June 15, 2005
With the recent heat, we want to remind you about what can happen if you leave your children or your pets unattended in a hot car.
"It can really happen to anyone at any time," explained SAFE KIDS Coordinator Emily Lyster. It is something that happens all too often during the summer months. "The incidents of children dying in hot cars is actually an area in childhood injury where the trends are going up instead of down"
Heat exhaustion or even heat stroke are common results when children are left insulated in a hot car. This year there have already been five child fatalities in vehicles due to hyperthermia and experts are doing their best to warn parents against leaving their kids unattended in a car, even for a moment.
"You never know if you might run in to some delays or trouble and your child will end up in the car for much longer than you ever anticipated, so really the best idea is just don't do it," said Lyster." Never leave your child alone in the car."
Dr. Chris Holstege with UVA's Emergency Medical Department agrees, adding "in ten minutes it can heat up by 19 degrees, so if you left and it was 90 degrees outside, it can be 110 degrees in the car when you get back, and having the window cracked just won't do it. You won't have enough circulation to keep the temperature down."
On warm days, temperatures inside a car can easily reach over 100 degrees, making it a dangerous situation not only for children, but for pets as well.
Sgt. Mike Farruggio with Charlottesville's Animal Control says his department deals with animals being left in hot cars on a weekly basis. "Every week we have at least one call about it, where someone leaves their animal in a car. When the air temperature is that hot in the car and they're panting it just doesn't work."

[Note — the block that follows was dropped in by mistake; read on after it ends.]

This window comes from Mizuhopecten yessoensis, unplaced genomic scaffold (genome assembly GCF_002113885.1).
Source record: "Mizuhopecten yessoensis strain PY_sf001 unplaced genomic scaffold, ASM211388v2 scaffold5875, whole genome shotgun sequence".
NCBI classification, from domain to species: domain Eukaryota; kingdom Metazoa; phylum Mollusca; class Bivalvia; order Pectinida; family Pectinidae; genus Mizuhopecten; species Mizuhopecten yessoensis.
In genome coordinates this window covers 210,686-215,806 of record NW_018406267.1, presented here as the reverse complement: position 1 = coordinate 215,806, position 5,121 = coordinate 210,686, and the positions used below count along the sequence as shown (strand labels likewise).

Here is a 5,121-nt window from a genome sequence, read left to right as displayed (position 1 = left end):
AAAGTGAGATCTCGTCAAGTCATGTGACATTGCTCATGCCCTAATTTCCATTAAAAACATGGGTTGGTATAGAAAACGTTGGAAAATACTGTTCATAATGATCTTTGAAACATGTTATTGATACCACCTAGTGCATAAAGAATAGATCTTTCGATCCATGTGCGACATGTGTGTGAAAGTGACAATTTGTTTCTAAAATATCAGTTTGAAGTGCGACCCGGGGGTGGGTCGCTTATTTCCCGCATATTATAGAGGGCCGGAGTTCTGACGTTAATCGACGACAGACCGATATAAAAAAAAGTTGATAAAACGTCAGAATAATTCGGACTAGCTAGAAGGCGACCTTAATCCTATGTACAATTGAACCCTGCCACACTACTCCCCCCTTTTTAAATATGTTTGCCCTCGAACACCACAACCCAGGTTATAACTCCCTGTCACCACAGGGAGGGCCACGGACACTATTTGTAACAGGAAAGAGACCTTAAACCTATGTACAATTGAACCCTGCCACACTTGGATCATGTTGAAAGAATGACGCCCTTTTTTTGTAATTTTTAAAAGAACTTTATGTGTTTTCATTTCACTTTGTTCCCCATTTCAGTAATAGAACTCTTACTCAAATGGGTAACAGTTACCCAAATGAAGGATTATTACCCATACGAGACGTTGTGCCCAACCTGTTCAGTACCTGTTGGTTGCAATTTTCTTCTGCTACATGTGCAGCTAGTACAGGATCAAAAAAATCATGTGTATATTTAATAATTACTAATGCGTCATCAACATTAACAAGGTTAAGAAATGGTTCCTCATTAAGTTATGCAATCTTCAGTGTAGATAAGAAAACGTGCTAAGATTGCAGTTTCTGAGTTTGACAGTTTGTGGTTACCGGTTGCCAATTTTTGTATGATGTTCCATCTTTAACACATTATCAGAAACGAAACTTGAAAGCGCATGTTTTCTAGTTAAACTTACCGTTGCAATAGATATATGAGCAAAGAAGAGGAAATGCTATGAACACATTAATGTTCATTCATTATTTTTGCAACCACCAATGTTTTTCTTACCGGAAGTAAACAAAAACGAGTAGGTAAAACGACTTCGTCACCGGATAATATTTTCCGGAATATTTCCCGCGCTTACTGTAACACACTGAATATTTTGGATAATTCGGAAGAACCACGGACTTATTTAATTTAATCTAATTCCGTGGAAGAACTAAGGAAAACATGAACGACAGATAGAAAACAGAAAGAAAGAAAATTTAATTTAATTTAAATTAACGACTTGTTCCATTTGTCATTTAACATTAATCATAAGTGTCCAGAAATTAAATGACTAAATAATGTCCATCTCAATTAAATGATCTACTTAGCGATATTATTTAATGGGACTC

Farruggio's advice to pet owners: "Don't leave your dog or your cat in the car at all for any amount of time when the temperature is over 80 degrees [outside]."
That rule applies to children as well. Leaving a child inside a car, even for five minutes, is illegal, and state and local prosecutors can charge the adult responsible with child endangerment.
Experts also recommend that you park in the shade and use a sunshade to keep your car cooler. Keep an emergency kit and some water in your car as well.
Viewers with disabilities can get assistance accessing this station's FCC Public Inspection File by contacting the station with the information listed below. Questions or concerns relating to the accessibility of the FCC's online public file system should be directed to the FCC at 888-225-5322, 888-835-5322 (TTY), or firstname.lastname@example.org.